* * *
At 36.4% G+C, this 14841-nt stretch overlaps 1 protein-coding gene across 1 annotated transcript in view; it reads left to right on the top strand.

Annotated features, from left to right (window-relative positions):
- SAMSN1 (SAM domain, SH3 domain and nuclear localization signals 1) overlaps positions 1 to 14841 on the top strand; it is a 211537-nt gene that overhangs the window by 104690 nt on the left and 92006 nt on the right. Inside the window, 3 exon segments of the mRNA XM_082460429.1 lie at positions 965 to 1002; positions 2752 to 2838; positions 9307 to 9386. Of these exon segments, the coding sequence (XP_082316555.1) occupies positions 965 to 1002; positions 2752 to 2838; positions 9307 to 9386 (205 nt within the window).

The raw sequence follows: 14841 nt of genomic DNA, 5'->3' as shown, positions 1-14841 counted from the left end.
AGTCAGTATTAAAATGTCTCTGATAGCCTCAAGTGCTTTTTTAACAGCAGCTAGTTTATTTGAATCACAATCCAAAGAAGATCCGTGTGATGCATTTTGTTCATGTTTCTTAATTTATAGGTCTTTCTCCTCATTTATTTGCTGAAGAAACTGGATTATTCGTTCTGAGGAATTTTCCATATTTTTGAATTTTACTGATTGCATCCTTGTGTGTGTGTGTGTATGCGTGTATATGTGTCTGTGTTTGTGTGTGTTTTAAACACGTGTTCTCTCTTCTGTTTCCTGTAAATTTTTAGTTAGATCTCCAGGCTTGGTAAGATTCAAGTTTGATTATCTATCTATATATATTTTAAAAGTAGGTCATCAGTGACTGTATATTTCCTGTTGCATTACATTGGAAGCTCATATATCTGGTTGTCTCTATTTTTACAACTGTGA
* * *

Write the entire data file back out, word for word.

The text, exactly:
At 36.4% G+C, this 14841-nt stretch overlaps 1 protein-coding gene across 1 annotated transcript in view; it reads left to right on the top strand.

Annotated features, from left to right (window-relative positions):
- SAMSN1 (SAM domain, SH3 domain and nuclear localization signals 1) overlaps positions 1 to 14841 on the top strand; it is a 211537-nt gene that overhangs the window by 104690 nt on the left and 92006 nt on the right. Inside the window, 3 exon segments of the mRNA XM_082460429.1 lie at positions 965 to 1002; positions 2752 to 2838; positions 9307 to 9386. Of these exon segments, the coding sequence (XP_082316555.1) occupies positions 965 to 1002; positions 2752 to 2838; positions 9307 to 9386 (205 nt within the window).

The raw sequence follows: 14841 nt of genomic DNA, 5'->3' as shown, positions 1-14841 counted from the left end.
AGTCAGTATTAAAATGTCTCTGATAGCCTCAAGTGCTTTTTTAACAGCAGCTAGTTTATTTGAATCACAATCCAAAGAAGATCCGTGTGATGCATTTTGTTCATGTTTCTTAATTTATAGGTCTTTCTCCTCATTTATTTGCTGAAGAAACTGGATTATTCGTTCTGAGGAATTTTCCATATTTTTGAATTTTACTGATTGCATCCTTGTGTGTGTGTGTGTATGCGTGTATATGTGTCTGTGTTTGTGTGTGTTTTAAACACGTGTTCTCTCTTCTGTTTCCTGTAAATTTTTAGTTAGATCTCCAGGCTTGGTAAGATTCAAGTTTGATTATCTATCTATATATATTTTAAAAGTAGGTCATCAGTGACTGTATATTTCCTGTTGCATTACATTGGAAGCTCATATATCTGGTTGTCTCTATTTTTACAACTGTGA